How close are we to using this technology on humans?
Experiments conducted on fetal lambs showed that they developed in the biobag like their fellow animals in the womb. After four weeks in the bag they could be “delivered” and allowed to breathe normally. In human terms, this would be equivalent to delivery in the fifth month – being initially transferred to a biobag and afterward to a regular incubator. Most important, it appears that the brain of the lambs in the biobag developed identically to that of lambs in the womb, with no significant adverse effects. The big advantage of the bag is that it treats the preemie as though it were not yet born, in contrast to a regular incubator, in which the newborn is obligated to breathe on its own and cope with the outside world, to some extent.
• Idea No. 2: Artificial placenta
The placenta is the organ that connects mother and fetus. Oxygen arrives at the placenta by way of the mother’s blood, by means of which it is passed into the fetus’ blood; carbon dioxide takes the opposite route and empties into the mother’s blood for disposal. One of the placenta’s functions is to filter the mother’s blood before it reaches the fetus. When we speak of “substances that infiltrate the placenta,” we are referring to those capable of penetrating the wall of the mother’s blood vessels and passing through to the blood vessels of the fetus, which can cause damage.
The underlying idea of the artificial placenta sounds similar to the biobag, but in this case the preemie is in a regular incubator, though with two significant differences: for one, its lungs remain filled with liquid; and, the blood vessels in the umbilical cord and the cervical vein are connected to a system that enables oxygenation of the blood and removal from it of carbon dioxide. Unlike the biobag, the uterine environment is not fully replicated here, though there is replication of the basic function of the placenta, in order to allow the lungs to develop to a degree that will make it possible to connect the newborn to a ventilator.
In the end, maybe we, too, will look on a world in which women were compelled to carry the fetus by themselves as a barbaric, primitive place.
How close are we to using this technology on humans?
Experiments have shown that this method is effective and allows the lungs to develop properly. These experiments, too, are currently being carried out on animals to gauge the effectiveness and safety of this technology.
The science-fiction genre was launched with a story about parenthood being effected without the need for a womb. Victor Frankenstein, conceived in the imagination of Mary Shelley, found a way to connect organs and create new life in his laboratory, without the aid of any reproductive organ.
The idea of containers for breeding babies is scattered here and there in science fiction, but only a few works in the genre examine the effect an artificial womb would have on the life of the mother and the embryo. One of the most fascinating such accounts can be found in “Barrayar,” a 1991 novel by Lois McMaster Bujold. Near the beginning of the book it turns out that the protagonist, a decorated officer, is pregnant. She reflects on the world she came from, in which womb replications are standard practice, and about how she never noticed the difference “between vitro and vivo babies” like her. But at the moment she’s in a backward world, where women are expected to bear the whole pregnancy by themselves, without any choice, unlike civilized worlds where an embryo can be planted in a “replicator,” to wait until its parents obtain a permit to raise it.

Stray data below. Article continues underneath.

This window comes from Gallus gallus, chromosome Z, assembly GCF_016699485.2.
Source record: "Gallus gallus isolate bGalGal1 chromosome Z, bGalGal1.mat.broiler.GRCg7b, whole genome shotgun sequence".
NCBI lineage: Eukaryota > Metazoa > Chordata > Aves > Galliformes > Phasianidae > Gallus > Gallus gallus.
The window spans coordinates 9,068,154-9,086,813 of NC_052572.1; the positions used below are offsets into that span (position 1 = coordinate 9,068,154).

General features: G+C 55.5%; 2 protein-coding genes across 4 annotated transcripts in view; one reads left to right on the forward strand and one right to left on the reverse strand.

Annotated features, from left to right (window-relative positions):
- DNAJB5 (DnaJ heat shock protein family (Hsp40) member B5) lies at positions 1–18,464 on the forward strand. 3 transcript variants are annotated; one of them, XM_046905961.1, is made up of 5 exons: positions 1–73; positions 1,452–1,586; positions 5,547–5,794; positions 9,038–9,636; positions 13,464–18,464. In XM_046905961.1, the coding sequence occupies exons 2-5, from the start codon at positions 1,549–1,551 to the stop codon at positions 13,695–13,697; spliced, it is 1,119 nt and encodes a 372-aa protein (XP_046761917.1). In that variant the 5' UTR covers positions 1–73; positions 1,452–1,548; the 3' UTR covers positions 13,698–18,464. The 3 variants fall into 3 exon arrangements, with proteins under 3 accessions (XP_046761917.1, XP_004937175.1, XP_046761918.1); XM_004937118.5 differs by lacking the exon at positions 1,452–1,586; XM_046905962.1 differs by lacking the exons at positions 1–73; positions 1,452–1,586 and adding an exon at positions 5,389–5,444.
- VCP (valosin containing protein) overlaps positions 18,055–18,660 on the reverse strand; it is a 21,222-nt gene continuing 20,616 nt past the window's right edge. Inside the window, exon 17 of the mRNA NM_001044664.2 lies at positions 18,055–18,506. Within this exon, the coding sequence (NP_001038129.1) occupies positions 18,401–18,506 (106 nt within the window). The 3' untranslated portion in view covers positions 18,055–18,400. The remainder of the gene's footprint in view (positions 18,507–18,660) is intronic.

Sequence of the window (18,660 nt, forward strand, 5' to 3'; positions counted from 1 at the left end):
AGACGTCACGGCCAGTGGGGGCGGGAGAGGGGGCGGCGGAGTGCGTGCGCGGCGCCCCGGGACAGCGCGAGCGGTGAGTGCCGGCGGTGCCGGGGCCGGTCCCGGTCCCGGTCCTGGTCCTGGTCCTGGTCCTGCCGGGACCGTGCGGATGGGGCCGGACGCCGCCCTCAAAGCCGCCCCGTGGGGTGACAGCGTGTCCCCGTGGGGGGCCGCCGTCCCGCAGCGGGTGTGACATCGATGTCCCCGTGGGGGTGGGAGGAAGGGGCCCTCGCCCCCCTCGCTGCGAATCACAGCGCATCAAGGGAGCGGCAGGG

Later, it becomes necessary to transfer a fetus from the uterus to an artificial container in order to save its life, and the heroine is delighted to see the civilized replicator, in contrast to the barbaric and primitive style of pregnancy that exists in the world where she is now.
The placenta is transferred to the replicator, and after it’s accepted the connected fetus is moved to it. The umbilical cord is attached to a monitor that injects oxygen into it, and finally the replicator is filled with amniotic fluid and the container is closed, to allow the fetus to go on developing.
In our reality, an artificial womb that will be inexpensive and accessible, and which can be used in developing countries, would be able to save the lives of both the mother and the infant. The more available and the cheaper the technology is, the greater the number of lives that can be saved. In the end, maybe we, too, will look on a world in which women were compelled to carry the fetus by themselves as a barbaric, primitive place.
Dr. Keren Landsman specializes in epidemiology and public health, and is a founder of Mida’at, an organization dedicated to promoting public health in Israel. Special thanks to doctoral student Hadas Sloin, who helped in writing this article.